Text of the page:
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Top Customer Reviews
By Jerry Spinelli
Historical fiction/ fiction
Maniac Magee by Jerry Spinelli, is an outstanding book! It is about a kid-Jeffrey Magee- who lives with his aunt and uncle because his parents died... Jeffrey's uncle and aunt always fight! The child runs away.
Jeffrey crosses the white line in the middle of the road of a town he wasn't sure of. After crossing it...boy, was he in trouble! Crossing to the East End of the town- where the "black" people live- was partially why Jeffrey Magee was named Maniac.
Read the book to find out the trouble Jeffrey causes and gets into!
Maniac Magee can untie any knot and run verrrrry fast. He goes on the East End, when he's supposed to be on the west End- where the "white" people live. Wow! He IS a "maniac" !
I would recommend this book to any one who likes Jerry Spinelli- a great kid's author- or even to anyone who has never even heard of him! Maniac Magee, along with Wringer and The Library Card, have emotional things in them- wheather the emotions are sad, happy, funny or angry. Go on, now! Go read the John Newberry Medal book, Maniac Magee by Jerry Spinelli!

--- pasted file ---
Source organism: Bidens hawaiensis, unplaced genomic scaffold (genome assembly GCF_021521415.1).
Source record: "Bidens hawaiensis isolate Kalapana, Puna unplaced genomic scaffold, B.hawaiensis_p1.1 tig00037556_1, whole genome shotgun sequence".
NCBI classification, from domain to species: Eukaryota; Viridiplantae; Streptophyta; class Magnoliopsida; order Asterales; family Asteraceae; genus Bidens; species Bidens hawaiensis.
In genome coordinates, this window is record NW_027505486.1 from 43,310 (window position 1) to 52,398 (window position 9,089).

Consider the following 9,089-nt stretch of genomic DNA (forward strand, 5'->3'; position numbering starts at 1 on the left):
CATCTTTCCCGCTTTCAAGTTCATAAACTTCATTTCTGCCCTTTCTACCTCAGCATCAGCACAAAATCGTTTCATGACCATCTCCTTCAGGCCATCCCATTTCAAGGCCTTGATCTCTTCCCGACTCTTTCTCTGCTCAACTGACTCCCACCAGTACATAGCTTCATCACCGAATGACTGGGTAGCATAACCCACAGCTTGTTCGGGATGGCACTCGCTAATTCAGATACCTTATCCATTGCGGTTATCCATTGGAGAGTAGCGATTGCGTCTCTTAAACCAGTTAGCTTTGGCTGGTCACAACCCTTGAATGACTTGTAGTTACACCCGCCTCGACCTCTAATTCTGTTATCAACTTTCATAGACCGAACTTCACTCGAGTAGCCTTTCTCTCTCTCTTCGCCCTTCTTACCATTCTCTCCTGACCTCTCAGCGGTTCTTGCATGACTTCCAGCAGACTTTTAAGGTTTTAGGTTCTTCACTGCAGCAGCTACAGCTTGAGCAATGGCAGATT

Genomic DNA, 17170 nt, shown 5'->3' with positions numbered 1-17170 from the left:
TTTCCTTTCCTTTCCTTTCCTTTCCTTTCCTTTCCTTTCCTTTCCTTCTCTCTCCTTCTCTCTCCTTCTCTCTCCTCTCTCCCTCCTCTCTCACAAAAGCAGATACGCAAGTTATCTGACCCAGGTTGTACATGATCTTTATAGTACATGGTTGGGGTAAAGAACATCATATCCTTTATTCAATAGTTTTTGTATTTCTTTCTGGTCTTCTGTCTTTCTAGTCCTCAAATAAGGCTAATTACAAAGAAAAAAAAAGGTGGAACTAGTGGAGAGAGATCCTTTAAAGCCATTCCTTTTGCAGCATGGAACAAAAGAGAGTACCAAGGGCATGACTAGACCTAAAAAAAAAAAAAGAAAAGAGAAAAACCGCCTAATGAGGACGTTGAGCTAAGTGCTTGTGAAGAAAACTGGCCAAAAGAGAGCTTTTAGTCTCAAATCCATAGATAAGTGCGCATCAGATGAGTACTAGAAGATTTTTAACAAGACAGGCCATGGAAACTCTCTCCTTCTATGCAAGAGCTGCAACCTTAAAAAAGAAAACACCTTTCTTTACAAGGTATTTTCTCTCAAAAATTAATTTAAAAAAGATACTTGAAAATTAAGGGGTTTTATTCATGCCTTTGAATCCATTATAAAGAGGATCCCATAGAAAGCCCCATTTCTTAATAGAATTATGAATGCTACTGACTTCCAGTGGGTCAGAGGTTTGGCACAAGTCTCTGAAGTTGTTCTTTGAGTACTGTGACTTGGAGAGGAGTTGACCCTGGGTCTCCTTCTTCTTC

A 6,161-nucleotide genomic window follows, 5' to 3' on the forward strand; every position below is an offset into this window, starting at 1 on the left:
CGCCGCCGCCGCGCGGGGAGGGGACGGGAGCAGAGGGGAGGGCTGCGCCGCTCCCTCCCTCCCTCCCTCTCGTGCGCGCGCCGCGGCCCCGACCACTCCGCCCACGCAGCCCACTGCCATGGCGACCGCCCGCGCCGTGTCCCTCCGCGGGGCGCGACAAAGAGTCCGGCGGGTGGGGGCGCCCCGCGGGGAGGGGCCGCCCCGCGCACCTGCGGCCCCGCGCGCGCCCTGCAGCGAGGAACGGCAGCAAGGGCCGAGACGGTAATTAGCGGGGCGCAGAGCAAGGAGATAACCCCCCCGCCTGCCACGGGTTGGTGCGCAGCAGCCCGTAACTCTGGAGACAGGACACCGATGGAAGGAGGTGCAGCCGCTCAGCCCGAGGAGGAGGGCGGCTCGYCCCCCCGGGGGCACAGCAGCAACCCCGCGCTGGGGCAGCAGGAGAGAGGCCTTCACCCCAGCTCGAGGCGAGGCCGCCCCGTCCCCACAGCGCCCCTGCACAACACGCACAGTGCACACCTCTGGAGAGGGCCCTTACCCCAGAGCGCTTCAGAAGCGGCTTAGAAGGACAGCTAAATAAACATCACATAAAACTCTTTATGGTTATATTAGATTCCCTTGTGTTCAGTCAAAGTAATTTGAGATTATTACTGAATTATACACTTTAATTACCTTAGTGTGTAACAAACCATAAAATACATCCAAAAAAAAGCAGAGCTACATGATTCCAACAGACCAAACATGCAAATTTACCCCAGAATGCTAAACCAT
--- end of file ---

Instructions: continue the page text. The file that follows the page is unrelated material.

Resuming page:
This is a tall tale. The awesome story of Maniac Magee. He was the fastest, smartest, coolest kid you'd ever meet. He could untie any knot you handed him, and outrun anyone you could name. He was tough and funny and never went to school. He was a living legend in his day and was colorblind as they come. When Maniac Magee moves into the black side of town, his appearance there and subsequent actions trip off a series of events that lead, if not to greater understanding between townspeople, then to a lessening of prejudices.
This is what I liked about "Maniac Magee". I liked that this book didn't end with Maniac ala Keesha Knight Pullman in "Polly" destroying the barriers between the white side and the black side of town single-handedly. I liked that he didn't destroy racism itself and that the ending of the book, rather than clearing up the town's problems, cleared up Maniac's problems.Read more ›